The recent footage includes shots of a shrine erected at El Mozote containing the bones of many who were killed. The shrine is crowned by a metal cutout of a family and ringed by flowers, lovingly tended by a boy who had fled to Honduras right before the massacre but has returned to the village.
"Filming a documentary like this involves a lot of issues you have to be careful of," Price notes. "We didn't want to be intrusive. This is a very delicate situation; we didn't want to ask people to stand in a certain place. We didn't want to manipulate -- we wanted to be respectful.
"We discovered if we set up the camera, "they would come,' like in Field of Dreams. People would come out of the jungle like little wood elves. When we would tell them we were making a film about El Mozote and what happened there, they wanted to help because that was a symbol for them.
"Ultimately," says Price, "the story really is about tragedy, but it's even more about strength of character and the beauty of these people coming back and facing what they have to face."
The 30-minute version of Pasa Un Angel "is a good, competent film," says film critic Emmanuel Levy. "Its greatest asset is that it features a very graceful personality who talks like a poet. We have an interesting story where we really cannot clearly distinguish between her work as an artist and her work as a political activist -- she combines the two.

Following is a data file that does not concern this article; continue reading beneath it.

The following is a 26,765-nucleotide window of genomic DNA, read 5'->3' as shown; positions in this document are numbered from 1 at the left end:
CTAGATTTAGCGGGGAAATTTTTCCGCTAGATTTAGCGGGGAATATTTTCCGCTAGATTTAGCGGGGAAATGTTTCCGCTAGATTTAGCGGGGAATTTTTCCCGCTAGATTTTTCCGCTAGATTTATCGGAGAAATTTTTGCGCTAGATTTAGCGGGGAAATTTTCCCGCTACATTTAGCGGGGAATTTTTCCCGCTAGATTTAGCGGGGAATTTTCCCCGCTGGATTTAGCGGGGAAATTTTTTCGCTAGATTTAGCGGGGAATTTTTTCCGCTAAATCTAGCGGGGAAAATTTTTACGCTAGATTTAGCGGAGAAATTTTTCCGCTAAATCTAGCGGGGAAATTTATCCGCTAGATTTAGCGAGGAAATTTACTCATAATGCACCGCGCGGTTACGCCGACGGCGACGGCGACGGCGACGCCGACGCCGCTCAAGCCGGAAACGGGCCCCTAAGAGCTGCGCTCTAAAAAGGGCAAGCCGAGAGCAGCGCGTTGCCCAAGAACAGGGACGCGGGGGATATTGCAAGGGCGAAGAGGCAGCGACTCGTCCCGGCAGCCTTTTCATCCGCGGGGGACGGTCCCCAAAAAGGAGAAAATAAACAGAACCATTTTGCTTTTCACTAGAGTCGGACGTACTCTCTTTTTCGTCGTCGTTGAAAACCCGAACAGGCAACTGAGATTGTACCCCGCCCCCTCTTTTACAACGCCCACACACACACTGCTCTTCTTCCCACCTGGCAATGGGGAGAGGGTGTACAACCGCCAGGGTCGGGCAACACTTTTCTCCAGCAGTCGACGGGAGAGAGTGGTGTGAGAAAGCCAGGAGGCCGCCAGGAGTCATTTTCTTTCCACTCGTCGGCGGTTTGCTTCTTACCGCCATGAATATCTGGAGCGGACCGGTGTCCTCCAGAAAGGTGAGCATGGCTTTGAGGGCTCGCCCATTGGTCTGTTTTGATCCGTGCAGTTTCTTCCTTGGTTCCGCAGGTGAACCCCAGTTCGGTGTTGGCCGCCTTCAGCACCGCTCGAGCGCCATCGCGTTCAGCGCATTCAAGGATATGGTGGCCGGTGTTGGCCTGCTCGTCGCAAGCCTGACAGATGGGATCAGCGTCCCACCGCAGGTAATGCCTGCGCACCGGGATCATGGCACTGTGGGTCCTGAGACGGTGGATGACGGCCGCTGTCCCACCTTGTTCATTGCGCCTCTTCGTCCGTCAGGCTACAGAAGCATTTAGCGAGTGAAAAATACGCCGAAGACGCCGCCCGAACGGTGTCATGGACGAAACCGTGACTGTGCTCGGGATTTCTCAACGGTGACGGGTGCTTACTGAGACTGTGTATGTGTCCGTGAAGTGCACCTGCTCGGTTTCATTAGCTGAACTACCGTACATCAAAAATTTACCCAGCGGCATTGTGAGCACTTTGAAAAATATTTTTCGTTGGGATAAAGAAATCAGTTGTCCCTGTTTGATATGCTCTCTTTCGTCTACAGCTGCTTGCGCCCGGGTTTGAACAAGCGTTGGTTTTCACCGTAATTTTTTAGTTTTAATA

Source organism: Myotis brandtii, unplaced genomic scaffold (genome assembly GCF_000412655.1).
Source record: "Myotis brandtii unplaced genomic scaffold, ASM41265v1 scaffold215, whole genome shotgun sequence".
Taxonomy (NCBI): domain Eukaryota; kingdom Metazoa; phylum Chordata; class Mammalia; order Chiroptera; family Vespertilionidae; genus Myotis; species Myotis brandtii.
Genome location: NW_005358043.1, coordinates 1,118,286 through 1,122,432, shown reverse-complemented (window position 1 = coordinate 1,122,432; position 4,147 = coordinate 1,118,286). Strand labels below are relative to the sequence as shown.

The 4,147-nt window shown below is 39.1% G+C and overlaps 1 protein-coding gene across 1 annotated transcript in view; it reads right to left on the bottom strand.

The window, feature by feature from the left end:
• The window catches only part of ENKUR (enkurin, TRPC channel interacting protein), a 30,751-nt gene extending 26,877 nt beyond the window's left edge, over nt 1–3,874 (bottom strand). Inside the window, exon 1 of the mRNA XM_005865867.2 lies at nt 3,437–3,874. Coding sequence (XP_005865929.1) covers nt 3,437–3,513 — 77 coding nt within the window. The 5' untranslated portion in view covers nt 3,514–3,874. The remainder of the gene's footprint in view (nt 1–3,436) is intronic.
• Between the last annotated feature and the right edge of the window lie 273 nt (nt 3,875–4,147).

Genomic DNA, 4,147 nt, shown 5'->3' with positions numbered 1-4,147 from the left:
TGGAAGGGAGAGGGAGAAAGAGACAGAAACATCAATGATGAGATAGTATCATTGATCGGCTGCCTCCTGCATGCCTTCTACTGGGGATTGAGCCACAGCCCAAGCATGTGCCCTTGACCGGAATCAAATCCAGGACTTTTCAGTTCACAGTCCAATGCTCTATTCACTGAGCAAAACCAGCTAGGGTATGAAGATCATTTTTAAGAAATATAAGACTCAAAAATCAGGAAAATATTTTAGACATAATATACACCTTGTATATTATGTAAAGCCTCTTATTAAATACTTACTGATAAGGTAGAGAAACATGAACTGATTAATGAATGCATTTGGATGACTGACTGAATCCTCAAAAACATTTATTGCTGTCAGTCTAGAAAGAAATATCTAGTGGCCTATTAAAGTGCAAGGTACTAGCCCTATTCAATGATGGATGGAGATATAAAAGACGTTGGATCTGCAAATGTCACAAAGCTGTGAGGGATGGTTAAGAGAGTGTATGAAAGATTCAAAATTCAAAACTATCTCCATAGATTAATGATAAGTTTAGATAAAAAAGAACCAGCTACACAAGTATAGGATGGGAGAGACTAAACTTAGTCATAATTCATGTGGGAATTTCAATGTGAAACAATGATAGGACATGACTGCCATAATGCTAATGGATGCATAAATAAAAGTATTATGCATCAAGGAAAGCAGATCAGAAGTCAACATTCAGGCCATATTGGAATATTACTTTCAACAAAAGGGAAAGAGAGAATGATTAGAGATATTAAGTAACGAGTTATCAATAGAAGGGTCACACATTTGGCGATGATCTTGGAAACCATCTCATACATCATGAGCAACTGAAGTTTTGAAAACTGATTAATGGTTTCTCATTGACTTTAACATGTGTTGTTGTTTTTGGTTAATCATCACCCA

"Levy, the senior film critic for Variety, is a two-time past president of the Los Angeles Film Critics Association and a professor of film and sociology at ASU West.
Winning a major award at the San Francisco festival, Levy notes, is a prestigious accomplishment. "But it goes beyond that," he says. "The significance is artistic, sociological and even political. Politically, there is tribute to a very problematic and shameful incident in history."
The fact that Pasa Un Angel was directed by a faculty member from SCC and produced by a Tempe print publisher on the faculty at ASU bodes well in this critic's book.
Levy believes that the locally produced documentary portends an important step forward in the development of the Valley's slowly emerging independent-film community.
Although he's guardedly optimistic about prospects for a lively and active local film scene in the Valley, Levy is an enthusiastic, hands-on booster of independent film here. Two years ago, he launched the Scottsdale Independent Film Fest at Scottsdale Center for the Arts and plans to start the Scottsdale Film Society in conjunction with the Scottsdale Museum of Contemporary Art, which will sponsor an annual contest for the best Arizona-made feature beginning in 2001. It was Levy who presented the first Valley screening of Pasa Un Angel in Scottsdale.
As Levy points out, the Valley may well be the sixth most populous place in the nation, but "it's the only major metropolitan center that doesn't have a real international film festival. I think we're moving in the right direction, but we'll see," Levy says. "I have high hopes, but I have more realistic expectations. Film communities are not born, but created. The foundations are there."